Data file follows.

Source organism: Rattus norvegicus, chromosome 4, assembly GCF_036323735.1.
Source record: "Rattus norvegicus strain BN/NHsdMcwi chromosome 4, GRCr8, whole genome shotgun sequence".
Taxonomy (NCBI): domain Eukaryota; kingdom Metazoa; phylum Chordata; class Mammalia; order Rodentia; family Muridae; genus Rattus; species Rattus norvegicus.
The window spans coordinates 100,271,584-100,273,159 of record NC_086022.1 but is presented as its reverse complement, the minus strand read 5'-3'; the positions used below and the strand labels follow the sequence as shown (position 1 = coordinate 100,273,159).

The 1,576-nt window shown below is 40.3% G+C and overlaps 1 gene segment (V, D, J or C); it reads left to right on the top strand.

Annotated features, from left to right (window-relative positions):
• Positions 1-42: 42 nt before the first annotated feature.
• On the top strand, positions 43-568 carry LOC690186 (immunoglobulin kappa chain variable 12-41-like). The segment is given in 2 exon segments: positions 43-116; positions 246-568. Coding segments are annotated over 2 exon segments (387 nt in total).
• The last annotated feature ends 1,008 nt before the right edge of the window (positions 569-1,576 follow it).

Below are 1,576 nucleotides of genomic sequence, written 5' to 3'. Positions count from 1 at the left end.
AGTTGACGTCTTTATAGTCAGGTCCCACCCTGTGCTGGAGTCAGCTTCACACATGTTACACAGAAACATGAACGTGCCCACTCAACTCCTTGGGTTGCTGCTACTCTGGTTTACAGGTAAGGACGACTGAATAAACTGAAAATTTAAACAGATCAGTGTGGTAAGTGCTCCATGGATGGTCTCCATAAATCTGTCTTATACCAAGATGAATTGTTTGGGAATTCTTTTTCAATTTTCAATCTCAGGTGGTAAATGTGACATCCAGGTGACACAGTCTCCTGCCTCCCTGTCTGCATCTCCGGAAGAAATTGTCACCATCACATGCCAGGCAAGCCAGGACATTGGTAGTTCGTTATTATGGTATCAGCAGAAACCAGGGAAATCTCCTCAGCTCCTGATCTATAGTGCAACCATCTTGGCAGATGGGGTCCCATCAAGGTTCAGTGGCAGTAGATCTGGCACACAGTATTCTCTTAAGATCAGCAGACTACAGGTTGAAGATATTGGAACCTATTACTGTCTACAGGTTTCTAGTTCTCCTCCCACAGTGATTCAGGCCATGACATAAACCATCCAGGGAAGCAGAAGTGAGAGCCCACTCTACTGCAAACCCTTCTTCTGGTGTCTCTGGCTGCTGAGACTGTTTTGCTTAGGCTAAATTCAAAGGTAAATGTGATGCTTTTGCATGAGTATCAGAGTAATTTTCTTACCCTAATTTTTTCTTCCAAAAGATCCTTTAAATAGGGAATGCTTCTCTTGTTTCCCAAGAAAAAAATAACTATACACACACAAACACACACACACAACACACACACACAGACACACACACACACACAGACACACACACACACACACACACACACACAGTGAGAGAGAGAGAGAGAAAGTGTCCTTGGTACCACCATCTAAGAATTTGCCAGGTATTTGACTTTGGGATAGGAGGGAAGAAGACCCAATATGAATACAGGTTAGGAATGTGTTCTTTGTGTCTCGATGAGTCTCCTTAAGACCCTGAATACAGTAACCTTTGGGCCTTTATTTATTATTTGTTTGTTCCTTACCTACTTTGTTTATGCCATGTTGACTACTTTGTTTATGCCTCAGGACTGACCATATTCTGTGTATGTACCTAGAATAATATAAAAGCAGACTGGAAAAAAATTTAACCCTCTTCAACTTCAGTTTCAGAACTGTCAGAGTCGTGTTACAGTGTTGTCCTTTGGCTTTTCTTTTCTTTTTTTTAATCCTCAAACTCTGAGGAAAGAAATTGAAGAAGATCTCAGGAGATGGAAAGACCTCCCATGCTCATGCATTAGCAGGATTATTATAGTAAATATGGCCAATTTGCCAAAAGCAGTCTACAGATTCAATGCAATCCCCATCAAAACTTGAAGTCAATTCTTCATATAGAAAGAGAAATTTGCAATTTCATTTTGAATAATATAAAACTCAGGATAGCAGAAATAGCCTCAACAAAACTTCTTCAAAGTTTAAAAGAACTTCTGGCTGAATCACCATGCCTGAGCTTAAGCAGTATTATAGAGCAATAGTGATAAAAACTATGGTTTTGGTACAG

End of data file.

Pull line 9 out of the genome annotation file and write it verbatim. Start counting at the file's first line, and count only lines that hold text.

• The last annotated feature ends 1,008 nt before the right edge of the window (positions 569-1,576 follow it).